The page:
Bush School and The Last Lighthouse Keeper
by Peter O'Brien and John Cook with Jon Bauer, respectively

The timber cottage where he expected to live for the next two years was in bad repair, and the "welcome" he received from his landlady was abrupt. When she took him through the dark house to his room, he encountered a makeshift enclosure on the veranda with just a bed in it—nothing else. From then on the landlady, her monosyllabic husband, and their three children, kept away from him. He ate alone, and meals consisted of stewed rabbit and squash, daily, and stale bread and rabbit sandwiches for lunch.
 

The Louvre
by James Gardner

He describes the Salle des Caryatides as the ballroom it was in the 1500s, with its arched alcove in which the king would sit in state, the "masterpiece" of a stairway (the Escalier Henri II) on the other side of the northern wall, and the caryatides which support a musician's galley: "...oddly armless figures. Their beauty is severe and otherworldly, and their draperies cling to them like cellophane, collecting in frenzied knots about the pelvis."
 

Into the Abyss: A neuropsychiatrist's notes on troubled minds
by Anthony David

David's chapter headings indicate something about the nature of the particular disorder he is dealing with. Chapter 2, "Strawberry Fields Forever," tells of a patient who suffered a brain injury, which had affected his memory and was causing him to doubt the reality of the world around him: "He described a pervasive sense of the world itself being changed." He felt "unreal," as if he were actually dead and hallucinating reality. David likens it to the feeling produced by psychedelic drugs, such as John Lenon wrote about in "Strawberry Fields."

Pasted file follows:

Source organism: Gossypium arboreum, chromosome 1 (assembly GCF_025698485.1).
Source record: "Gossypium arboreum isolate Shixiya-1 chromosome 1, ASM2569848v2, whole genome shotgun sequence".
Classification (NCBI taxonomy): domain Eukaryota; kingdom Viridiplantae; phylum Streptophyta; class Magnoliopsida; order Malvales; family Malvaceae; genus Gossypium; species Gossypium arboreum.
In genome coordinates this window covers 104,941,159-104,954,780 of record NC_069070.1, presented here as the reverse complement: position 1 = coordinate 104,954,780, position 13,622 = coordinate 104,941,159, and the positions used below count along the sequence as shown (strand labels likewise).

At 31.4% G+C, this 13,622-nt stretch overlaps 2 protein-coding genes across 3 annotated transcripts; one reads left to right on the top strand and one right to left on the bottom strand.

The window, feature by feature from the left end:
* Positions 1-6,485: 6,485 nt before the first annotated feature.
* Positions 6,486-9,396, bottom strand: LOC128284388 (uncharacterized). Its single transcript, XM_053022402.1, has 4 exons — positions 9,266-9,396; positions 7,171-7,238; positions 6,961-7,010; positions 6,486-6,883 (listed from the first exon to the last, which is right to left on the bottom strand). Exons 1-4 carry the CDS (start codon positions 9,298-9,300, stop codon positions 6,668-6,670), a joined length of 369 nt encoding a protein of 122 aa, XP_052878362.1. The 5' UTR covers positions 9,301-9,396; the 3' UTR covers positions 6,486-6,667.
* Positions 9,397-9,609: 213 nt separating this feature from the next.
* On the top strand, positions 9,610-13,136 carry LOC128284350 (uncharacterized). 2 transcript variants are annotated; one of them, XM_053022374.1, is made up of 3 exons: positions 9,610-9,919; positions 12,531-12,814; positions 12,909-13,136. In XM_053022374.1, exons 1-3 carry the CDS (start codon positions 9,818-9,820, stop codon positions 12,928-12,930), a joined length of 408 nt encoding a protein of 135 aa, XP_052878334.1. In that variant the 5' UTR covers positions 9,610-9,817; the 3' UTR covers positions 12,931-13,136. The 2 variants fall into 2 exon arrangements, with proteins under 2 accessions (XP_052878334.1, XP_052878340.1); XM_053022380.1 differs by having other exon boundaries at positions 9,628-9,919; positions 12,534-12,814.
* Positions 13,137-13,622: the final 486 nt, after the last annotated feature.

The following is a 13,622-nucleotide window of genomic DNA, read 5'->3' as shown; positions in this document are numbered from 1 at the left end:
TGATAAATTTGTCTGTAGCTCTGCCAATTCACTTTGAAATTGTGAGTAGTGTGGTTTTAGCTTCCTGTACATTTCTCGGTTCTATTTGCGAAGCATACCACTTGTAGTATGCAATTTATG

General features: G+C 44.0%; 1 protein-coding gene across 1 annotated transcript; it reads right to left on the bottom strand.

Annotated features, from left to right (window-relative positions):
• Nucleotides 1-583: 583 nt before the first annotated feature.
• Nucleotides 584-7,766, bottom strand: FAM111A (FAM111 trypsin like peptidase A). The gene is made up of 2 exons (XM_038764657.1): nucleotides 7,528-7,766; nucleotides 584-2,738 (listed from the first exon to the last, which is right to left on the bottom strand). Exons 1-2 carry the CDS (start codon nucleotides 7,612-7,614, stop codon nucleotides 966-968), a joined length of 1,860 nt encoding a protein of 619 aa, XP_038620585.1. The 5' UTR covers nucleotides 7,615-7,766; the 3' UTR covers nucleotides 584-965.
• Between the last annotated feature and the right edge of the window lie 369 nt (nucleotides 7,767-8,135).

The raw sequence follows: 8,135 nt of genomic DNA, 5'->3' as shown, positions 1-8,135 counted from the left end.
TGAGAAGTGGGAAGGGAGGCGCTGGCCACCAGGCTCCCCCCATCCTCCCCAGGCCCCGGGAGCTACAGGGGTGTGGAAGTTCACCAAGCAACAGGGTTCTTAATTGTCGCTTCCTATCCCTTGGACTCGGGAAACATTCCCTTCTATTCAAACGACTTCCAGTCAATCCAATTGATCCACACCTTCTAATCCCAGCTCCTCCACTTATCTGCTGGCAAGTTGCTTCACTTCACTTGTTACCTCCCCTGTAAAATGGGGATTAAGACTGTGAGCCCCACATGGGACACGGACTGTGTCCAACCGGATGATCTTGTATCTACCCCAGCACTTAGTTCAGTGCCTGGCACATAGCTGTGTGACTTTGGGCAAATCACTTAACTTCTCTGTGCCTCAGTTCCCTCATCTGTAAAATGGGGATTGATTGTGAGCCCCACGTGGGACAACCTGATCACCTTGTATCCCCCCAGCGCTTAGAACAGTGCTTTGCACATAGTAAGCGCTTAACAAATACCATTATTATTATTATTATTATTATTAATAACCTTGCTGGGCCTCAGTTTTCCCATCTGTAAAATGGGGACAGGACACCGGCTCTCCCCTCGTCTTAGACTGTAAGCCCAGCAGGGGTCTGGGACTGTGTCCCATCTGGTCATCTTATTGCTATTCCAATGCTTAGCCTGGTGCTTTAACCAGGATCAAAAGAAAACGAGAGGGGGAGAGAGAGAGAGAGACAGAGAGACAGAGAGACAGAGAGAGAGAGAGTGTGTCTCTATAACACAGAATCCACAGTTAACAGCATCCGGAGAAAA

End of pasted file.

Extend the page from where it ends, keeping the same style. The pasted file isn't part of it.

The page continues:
Denton Loving reviews...
 

The Edge of America
by Jon Sealy

Take Holly's father Robert West for example. On paper, he's the chief financial officer of Artium Group, but it's a poorly-kept secret that the hemorrhaging company is a front for the CIA to keep tabs on Castro as well as the large number of Cuban immigrants who have made Miami home. West has two faults. First is his idealism, blindly following an already outdated dream to overthrow Castro from power as part of the country's cold war fight. West's second fault is believing he can handle a South Florida gangster and an Israeli assassin who both want their three million dollars back.
 

Gregory Stephenson reviews...
 

New Selected Poems by Elizabeth Jennings
edited by Rebecca Watts